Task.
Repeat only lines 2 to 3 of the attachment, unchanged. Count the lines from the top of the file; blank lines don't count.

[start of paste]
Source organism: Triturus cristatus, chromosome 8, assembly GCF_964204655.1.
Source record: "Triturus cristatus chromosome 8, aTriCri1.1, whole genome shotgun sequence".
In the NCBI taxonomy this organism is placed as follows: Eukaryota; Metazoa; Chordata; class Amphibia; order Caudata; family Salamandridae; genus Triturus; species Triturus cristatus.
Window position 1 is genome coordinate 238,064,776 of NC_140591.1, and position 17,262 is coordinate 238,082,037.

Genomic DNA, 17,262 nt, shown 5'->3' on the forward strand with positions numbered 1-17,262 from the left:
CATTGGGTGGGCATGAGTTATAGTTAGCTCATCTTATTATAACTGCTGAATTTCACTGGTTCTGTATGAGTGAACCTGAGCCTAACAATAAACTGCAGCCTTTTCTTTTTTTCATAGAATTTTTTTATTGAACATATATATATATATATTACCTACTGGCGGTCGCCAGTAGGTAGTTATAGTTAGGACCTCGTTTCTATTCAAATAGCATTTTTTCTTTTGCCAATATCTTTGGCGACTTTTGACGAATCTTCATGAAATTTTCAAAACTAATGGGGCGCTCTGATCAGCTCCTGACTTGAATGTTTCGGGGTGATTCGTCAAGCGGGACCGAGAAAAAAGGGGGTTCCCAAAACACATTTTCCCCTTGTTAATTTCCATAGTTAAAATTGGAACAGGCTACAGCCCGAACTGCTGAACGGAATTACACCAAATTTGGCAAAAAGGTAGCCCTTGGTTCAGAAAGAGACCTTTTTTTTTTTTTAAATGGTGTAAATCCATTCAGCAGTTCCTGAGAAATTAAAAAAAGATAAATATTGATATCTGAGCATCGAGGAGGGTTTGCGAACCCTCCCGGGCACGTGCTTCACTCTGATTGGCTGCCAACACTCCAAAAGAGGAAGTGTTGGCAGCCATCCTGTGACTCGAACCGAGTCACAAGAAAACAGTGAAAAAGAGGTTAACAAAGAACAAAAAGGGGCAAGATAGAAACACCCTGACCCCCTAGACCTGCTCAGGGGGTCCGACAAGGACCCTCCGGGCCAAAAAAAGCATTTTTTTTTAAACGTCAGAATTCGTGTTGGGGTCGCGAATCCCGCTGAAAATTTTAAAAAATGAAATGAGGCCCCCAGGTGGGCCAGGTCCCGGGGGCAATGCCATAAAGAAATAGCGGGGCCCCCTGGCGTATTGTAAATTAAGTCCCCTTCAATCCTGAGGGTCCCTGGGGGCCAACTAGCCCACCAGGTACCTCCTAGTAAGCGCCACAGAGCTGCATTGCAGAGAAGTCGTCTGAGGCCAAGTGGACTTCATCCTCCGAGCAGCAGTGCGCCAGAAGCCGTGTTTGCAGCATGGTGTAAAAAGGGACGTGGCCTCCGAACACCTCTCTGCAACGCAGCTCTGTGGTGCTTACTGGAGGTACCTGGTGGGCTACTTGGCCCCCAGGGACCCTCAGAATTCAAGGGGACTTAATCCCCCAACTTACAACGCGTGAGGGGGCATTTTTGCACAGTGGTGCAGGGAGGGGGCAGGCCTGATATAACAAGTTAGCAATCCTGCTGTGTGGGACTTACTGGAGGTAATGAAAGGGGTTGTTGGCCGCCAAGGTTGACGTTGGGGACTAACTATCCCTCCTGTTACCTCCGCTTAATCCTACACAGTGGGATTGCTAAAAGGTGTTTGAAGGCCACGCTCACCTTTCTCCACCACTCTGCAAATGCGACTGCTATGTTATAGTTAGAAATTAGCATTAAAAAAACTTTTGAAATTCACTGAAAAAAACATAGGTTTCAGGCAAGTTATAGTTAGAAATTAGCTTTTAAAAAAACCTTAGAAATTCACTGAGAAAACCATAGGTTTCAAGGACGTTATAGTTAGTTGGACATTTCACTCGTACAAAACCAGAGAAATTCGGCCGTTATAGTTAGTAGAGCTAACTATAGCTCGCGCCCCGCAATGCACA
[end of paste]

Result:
Source record: "Triturus cristatus chromosome 8, aTriCri1.1, whole genome shotgun sequence".
In the NCBI taxonomy this organism is placed as follows: Eukaryota; Metazoa; Chordata; class Amphibia; order Caudata; family Salamandridae; genus Triturus; species Triturus cristatus.